ACTION: PayPal and other payment processors DO collect all of the information needed to fulfil the audit obligation. THEY could do the audit checks on our behalf and still issue just the 2 digit country code to us, but it would be officially verified – the bit we can’t do without the data. This then meets their consumer confidentiality obligations and we meet the proof of place of supply requirements, without creating a data storage nightmare. The EU could agree that this would be sufficient, for small businesses, as evidence of place of supply, for the purpose of audit, because it has been verified. Please ask your MEP to ask Pierre Moscovici’s team to lobby PayPal and other payment processors for this. This is an EU-wide problem and any solution needs to be applied across the Union.
ACTION: Please continue to lobby your MP and MEPs to ask for an immediate, temporary exception that would allow the smallest businesses to use the customer’s self-declared address as sufficient evidence for proof of place of supply, in the absence of reasonable methods to collect 2-3 pieces of data and check it during the transaction.
We don’t know what the price is until after the sale
Unlike big businesses, most of us are running ‘static’ sales pages where the same price is displayed to all visitors.
We don’t know where the customer is based until AFTER they have completed the purchase process. So we cannot display the correct VAT-inclusive price to them.
Instead, businesses are going to have to put their prices up by a ‘fudged’ average and hope that they get more customers from Luxembourg (3%) than Hungary (27%), taking the VAT-hit themselves. This is bad enough with digitally-delivered services, where there may be a reasonable margin. But the proposed 2016 implementation for physical goods, where margins are often tight, could cripple businesses.
Even if we could decode an IP address, live, it is easy for a tech-savvy customer to fake or hide their location.
Even if businesses could ask the customer for their address before they click the ‘buy now’, most of us don’t have the technical ability to code our web pages to then display the correct VAT rate out of the 75 that the EU uses.
Also, with systems like PayPal, they add the VAT at the checkout – AFTER the customer has clicked ‘buy now’ – so you are effectively selling on a VAT-excluded price and adding VAT after the purchase decision has been made. This breaches UK (and possibly other Member State) VAT rules, whereby the consumer has to be told the full VAT-inclusive price before they make the purchase decision, and it will also lead to a massive drop-off in sales completions because consumers will be rightly angry that the price goes up at the checkout and is more than they thought they would have to pay.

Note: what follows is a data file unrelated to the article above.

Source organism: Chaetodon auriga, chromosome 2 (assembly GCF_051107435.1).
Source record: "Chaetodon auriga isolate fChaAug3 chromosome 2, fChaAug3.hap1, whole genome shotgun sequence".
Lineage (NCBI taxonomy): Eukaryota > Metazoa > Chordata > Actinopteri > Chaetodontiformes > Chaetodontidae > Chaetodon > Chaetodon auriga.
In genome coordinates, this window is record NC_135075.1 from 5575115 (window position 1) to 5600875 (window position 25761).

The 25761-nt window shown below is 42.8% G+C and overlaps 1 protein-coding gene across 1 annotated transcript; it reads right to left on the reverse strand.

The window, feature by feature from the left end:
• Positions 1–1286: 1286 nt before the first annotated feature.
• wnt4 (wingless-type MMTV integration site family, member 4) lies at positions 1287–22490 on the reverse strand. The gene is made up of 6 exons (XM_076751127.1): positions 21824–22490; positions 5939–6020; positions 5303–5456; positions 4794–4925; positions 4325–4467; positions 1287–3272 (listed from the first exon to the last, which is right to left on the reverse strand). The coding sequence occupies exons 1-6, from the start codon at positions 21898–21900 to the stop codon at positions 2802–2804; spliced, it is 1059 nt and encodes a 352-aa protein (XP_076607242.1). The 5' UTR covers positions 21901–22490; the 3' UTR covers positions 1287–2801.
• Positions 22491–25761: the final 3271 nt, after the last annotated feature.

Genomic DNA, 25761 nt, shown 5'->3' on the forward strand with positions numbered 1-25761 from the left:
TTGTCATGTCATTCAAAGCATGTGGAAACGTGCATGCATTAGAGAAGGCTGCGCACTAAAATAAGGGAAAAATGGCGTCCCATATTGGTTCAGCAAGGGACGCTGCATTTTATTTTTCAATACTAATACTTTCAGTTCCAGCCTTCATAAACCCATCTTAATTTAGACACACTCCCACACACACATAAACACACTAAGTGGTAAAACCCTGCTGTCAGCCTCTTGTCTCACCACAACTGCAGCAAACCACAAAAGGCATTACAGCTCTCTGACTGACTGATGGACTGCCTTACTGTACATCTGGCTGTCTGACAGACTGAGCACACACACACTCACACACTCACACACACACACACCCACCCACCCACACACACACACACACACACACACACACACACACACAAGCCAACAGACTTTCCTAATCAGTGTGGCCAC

UPDATE: HMRC issued revised guidance notes on Friday that include information on how to handled ‘bundles’ for place of supply. Please see the section “Bundled or multiple supplies
ACTION: Do any of you know of a plugin that may be able to detect (reliably!) which country the customer is in and so display the correct VAT-inclusive price for them?
ACTION: Write to your MEPs, explaining this to them and pointing out that, with the current technology you have, the new EU VAT rules will cause you to breach EU consumer law. Ask them to help Pierre Moscovici’s team understand this.
We can’t always apply the correct VAT rate
Some payment processing solutions / plugins allow you to allocate a VAT rate per country – PayPal is one of these. BUT there is a problem:
PayPal (and most others) only allow one VAT rate per country. In some cases you might be selling, say, an e-book and a live online programme in the same transaction. The e-book (digitally-delivered therefore VAT is the rate in the buyer’s country) is liable for the new EU VAT rules, but the live online programme isn’t, and if you’re not registered for VAT in your home country, it is zero-rated, so there are two VAT rates in one transaction. Indeed, there are two different places of supply – and hence two different countries’ VAT rates – in one transaction.
Even without a live component, with 75 VAT rates EU-wide, there’s a high chance you’ll need two in one transaction at some point.